California law requires that employers pay for overtime or double time, regardless of whether they have authorized it or not. So, yes, you are still entitled to overtime pay.

Can I get fired for refusing to work overtime in California?

A California employer can require an employee to work overtime. California employers can even demote, discipline, or terminate employees who refuse to work overtime. Before you decide to refuse to work overtime for your employer, it is better to consult an attorney who handles unpaid overtime claims. We invite you to call us at 888-762-0297 to discuss your situation.

The employer doesn't pay overtime wages: What to do

Under California law, if you work overtime, you are entitled to overtime wages. If your employer owes you overtime wages, you can file a claim with the Division of Labor Standards Enforcement, or you can file a lawsuit in court against your employer to recover your unpaid wages.

What documentation do I need to win an unpaid overtime lawsuit?

Everything listed below will help your case:

Time records,

Work schedules,

Paycheck stubs,

Offer letters,

Employee handbook,

Copies of email messages with your employer or direct supervisor regarding your working hours,

Copies of email messages with coworkers regarding working hours,

Records of any complaints you've made - time, date, with whom you spoke, and

Contact information for coworkers and any other witnesses.

The evidence you provide will help your employment lawyer build your case to recover unpaid overtime wages.

Unpaid overtime settlements

If your employer does not pay overtime, they may be found liable for:

Unpaid wages, including unpaid overtime,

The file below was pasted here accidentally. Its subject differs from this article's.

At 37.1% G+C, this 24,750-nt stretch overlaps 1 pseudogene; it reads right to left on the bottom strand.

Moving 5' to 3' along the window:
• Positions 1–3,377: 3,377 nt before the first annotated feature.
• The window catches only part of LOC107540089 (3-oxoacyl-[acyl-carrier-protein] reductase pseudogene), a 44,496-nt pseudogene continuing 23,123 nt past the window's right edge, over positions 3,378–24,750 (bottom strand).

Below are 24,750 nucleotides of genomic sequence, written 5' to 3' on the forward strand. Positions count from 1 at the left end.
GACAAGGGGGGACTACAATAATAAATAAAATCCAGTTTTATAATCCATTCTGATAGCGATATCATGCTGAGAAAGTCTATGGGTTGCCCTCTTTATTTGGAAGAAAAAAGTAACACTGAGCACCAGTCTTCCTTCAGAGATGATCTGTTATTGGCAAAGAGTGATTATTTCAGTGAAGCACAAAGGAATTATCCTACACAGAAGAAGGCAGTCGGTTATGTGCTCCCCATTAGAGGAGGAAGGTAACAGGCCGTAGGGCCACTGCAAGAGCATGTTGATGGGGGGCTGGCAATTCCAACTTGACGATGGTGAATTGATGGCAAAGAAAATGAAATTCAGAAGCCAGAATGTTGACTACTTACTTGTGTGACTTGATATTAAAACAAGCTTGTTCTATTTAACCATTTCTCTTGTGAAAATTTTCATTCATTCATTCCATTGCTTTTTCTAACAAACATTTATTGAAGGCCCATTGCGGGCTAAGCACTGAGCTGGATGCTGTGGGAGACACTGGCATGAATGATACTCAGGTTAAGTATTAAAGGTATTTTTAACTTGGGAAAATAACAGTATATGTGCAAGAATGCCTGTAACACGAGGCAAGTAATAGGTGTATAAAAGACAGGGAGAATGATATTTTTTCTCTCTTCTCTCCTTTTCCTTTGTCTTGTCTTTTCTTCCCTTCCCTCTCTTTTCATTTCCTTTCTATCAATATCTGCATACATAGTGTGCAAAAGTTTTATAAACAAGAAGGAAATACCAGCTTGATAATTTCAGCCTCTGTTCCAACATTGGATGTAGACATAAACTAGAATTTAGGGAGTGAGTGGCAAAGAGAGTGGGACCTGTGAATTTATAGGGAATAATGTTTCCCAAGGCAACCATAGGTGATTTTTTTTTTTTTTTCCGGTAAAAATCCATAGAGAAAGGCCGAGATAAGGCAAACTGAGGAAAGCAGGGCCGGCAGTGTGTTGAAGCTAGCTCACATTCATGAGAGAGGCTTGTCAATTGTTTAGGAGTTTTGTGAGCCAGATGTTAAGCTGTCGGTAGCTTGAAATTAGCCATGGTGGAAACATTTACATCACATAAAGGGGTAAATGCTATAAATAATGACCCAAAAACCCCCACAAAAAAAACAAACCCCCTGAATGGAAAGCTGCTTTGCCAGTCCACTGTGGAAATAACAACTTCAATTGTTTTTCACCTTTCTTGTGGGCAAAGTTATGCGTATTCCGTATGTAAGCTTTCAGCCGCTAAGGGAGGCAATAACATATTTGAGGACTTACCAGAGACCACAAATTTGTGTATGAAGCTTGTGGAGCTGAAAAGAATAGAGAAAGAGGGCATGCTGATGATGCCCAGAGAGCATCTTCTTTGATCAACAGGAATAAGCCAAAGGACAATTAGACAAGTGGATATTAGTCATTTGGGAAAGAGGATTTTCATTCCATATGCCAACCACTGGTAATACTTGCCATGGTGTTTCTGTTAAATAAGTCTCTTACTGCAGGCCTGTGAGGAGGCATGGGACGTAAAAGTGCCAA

Penalties and Interest, and

Late payment penalties.

If your employer is not paying overtime, refuses to pay, or even discuss your overtime wages, it may be the right time to consider an unpaid overtime lawsuit.

Can I opt-out of receiving overtime pay?

No. In California, an agreement between an employee and employer to opt-out of receiving overtime wages is unenforceable.

California laws for unpaid overtime

The California Labor Code is the source of law covering rules for overtime pay in California.

Federal laws for unpaid overtime

The Federal Fair Labor Standards Act ("FLSA") explains federal laws for unpaid overtime.

For more information

If you believe your employer didn't pay you overtime wages owed to you, call us at 888-762-0297 to discuss your situation.

We can help you collect unpaid overtime wages.

We work on a contingency basis, so there are no fees unless we successfully recover on your behalf. We also advance all costs, which are reimbursed only after a successful recovery for you. This applies to all unpaid overtime wages lawsuits.

We represent clients in Los Angeles and everywhere else in California.

Last updated on October 3, 2021.

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Additional Resources

• Federal Fair Labor Standards Act ("FLSA") - covers unpaid overtime wages.

• California Labor Code 500 - 558.1 - explains California wages and hour laws, including unpaid overtime wages.